Metal cutting/polishing compound

Hi all,
I have to polish the inside of a cylinder of I.D. 20mm to (ideally) a mirro r finish - or at least something approaching it. The material is mild steel . I've got about as far as the dull matt grey you get from using fine valve grinding paste and now I need to go finer still. So I've me Dremmel ready with its cloth mop attachment and just need a steer on a suitable cutting c ompound so I can end up with the desired outcome. Any suggestions?
cheers.
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On Monday, 19 August 2013 13:20:39 UTC+2, snipped-for-privacy@virgin.net wrote:

ror finish - or at least something approaching it. The material is mild ste el. I've got about as far as the dull matt grey you get from using fine val ve grinding paste and now I need to go finer still. So I've me Dremmel read y with its cloth mop attachment and just need a steer on a suitable cutting compound so I can end up with the desired outcome. Any suggestions?

Oh well. I got a tiny tub of waxy, green coloured shite that came with the Dremmel so I'll kick off with that and hope for the best. :)
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Hi all,
I have to polish the inside of a cylinder of I.D. 20mm to (ideally) a mirror finish - or at least something approaching it. The material is mild steel. I've got about as far as the dull matt grey you get from using fine valve grinding paste and now I need to go finer still. So I've me Dremmel ready with its cloth mop attachment and just need a steer on a suitable cutting compound so I can end up with the desired outcome. Any suggestions?
cheers.
-----
There's always Solvol Autosol. Don't know about anything else, but I'm sure there are a few other things out there.
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On 19/08/13 12:51, Max Quad wrote:

T-cut and a buffing mop
Solvol is good though.
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On 19/08/2013 12:20, snipped-for-privacy@virgin.net wrote:

Cerium oxide probably the fastest but Brasso is stuff off the shelf.
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Martin Brown
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On Monday, 19 August 2013 14:02:55 UTC+2, Martin Brown wrote:

irror finish - or at least something approaching it. The material is mild s teel. I've got about as far as the dull matt grey you get from using fine v alve grinding paste and now I need to go finer still. So I've me Dremmel re ady with its cloth mop attachment and just need a steer on a suitable cutti ng compound so I can end up with the desired outcome. Any suggestions?

Nice one! I'd overlooked that. Autosol is *way* too fine, though. It would take a month of sundays!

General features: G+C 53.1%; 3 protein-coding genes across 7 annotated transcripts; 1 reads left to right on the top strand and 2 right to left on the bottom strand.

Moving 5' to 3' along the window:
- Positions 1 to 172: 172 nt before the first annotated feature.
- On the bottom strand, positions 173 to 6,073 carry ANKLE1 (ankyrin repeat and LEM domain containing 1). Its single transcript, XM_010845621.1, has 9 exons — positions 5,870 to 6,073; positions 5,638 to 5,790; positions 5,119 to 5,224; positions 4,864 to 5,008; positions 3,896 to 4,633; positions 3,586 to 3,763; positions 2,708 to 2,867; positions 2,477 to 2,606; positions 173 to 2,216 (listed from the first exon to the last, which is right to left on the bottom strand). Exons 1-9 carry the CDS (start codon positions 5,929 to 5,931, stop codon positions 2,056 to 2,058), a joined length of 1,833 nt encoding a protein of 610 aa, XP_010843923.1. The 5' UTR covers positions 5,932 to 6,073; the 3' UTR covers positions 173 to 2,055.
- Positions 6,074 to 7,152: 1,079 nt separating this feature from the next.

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snipped-for-privacy@virgin.net wrote:

Fastest way is to get a small bar that fits in the dremel chuck, slot the end with a thin hacksaw and wrap a strip of 1 inch wide wet & dry paper round it until the o/d is a loose fit in the tube. With progressively finer grades you'll get a very good finish that could if needed be polished further with compound.
I'd just use Brasso or similar on a polishing mop if you go that route. You can even use toothpaste.
--
Dave Baker


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On 19/08/2013 12:20, snipped-for-privacy@virgin.net wrote:

I usually use wet & dry ... get to 1200 grit then swap to autosol, that gets me to mirror finish Mild steel won't hold that finish well
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On Monday, 19 August 2013 17:36:46 UTC+2, Rick Hughes wrote:

This should do better than normal as it'll be oil-immersed.
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Hi all,
I have to polish the inside of a cylinder of I.D. 20mm to (ideally) a mirror finish - or at least something approaching it. The material is mild steel. I've got about as far as the dull matt grey you get from using fine valve grinding paste and now I need to go finer still. So I've me Dremmel ready with its cloth mop attachment and just need a steer on a suitable cutting compound so I can end up with the desired outcome. Any suggestions?
cheers.
Tcut (For cars) Also Windowlene Any of the "Cream cleaners" Brasso metal polish
All have very mild abrasives in them.
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On 19/08/2013 12:20, snipped-for-privacy@virgin.net wrote:

Were I polishing steel with a polishing machine, I would start with Carbrax on a sisal mop, move onto green compound on a white close stitched cotton mop, then blue polishing or Hyfin white compound on a white wide stitch or loose cotton mop and finish with chrome green compound on a white loose cotton mop. For a really good finish, the final polish would be with whiting on a loose leather mop. Not sure how you would translate that to your available equipment though. I don't know of suitable mops smaller than 1" diameter.
Colin Bignell
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On Tuesday, August 20, 2013 2:09:02 AM UTC+2, Nightjar wrote:

Sounds extremely thorough!! But I've read somewhere that the green goo is only for stainless steel (although I can't see why it wouldn't work for ordinary mild steel).
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On 20/08/2013 11:07, snipped-for-privacy@virgin.net wrote:

I used to make mirrors for diverting laser beams through 90 degrees, to deal with abdominal adhesions. They needed to have a really good finish.

Admittedly I've only ever needed to polish stainless steels, but I also don't see why it wouldn't work on any hard metal.
Colin Bignell
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On Mon, 19 Aug 2013 04:20:39 -0700 (PDT), snipped-for-privacy@virgin.net wrote:

A piece of scotchbrite pad mounted in an arbor with a longitudinal slit. Lots of lube either water or oil. Fastest drill speed you can get.
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